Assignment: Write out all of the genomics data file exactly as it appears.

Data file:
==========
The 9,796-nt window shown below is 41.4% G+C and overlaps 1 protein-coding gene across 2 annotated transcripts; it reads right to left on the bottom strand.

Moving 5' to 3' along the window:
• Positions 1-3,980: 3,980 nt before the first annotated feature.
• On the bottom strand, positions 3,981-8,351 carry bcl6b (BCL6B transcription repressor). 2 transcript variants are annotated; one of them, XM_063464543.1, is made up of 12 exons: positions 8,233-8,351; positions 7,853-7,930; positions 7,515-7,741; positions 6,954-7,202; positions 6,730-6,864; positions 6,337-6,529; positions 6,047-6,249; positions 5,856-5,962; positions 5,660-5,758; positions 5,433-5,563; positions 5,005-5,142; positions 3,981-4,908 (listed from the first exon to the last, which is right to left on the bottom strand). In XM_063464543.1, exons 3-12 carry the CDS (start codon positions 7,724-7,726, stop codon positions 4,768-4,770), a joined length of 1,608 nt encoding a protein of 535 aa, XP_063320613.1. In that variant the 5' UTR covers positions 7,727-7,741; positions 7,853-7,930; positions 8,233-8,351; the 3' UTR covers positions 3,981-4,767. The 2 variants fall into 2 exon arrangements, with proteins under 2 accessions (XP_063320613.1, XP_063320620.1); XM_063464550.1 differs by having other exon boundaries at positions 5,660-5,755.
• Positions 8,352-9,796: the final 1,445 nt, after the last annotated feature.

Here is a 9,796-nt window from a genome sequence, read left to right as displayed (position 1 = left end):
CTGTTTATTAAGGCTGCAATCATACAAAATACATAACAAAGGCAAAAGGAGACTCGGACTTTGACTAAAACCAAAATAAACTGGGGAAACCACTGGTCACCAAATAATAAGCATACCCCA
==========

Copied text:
The 9,796-nt window shown below is 41.4% G+C and overlaps 1 protein-coding gene across 2 annotated transcripts; it reads right to left on the bottom strand.

Moving 5' to 3' along the window:
• Positions 1-3,980: 3,980 nt before the first annotated feature.
• On the bottom strand, positions 3,981-8,351 carry bcl6b (BCL6B transcription repressor). 2 transcript variants are annotated; one of them, XM_063464543.1, is made up of 12 exons: positions 8,233-8,351; positions 7,853-7,930; positions 7,515-7,741; positions 6,954-7,202; positions 6,730-6,864; positions 6,337-6,529; positions 6,047-6,249; positions 5,856-5,962; positions 5,660-5,758; positions 5,433-5,563; positions 5,005-5,142; positions 3,981-4,908 (listed from the first exon to the last, which is right to left on the bottom strand). In XM_063464543.1, exons 3-12 carry the CDS (start codon positions 7,724-7,726, stop codon positions 4,768-4,770), a joined length of 1,608 nt encoding a protein of 535 aa, XP_063320613.1. In that variant the 5' UTR covers positions 7,727-7,741; positions 7,853-7,930; positions 8,233-8,351; the 3' UTR covers positions 3,981-4,767. The 2 variants fall into 2 exon arrangements, with proteins under 2 accessions (XP_063320613.1, XP_063320620.1); XM_063464550.1 differs by having other exon boundaries at positions 5,660-5,755.
• Positions 8,352-9,796: the final 1,445 nt, after the last annotated feature.

Here is a 9,796-nt window from a genome sequence, read left to right as displayed (position 1 = left end):
CTGTTTATTAAGGCTGCAATCATACAAAATACATAACAAAGGCAAAAGGAGACTCGGACTTTGACTAAAACCAAAATAAACTGGGGAAACCACTGGTCACCAAATAATAAGCATACCCCA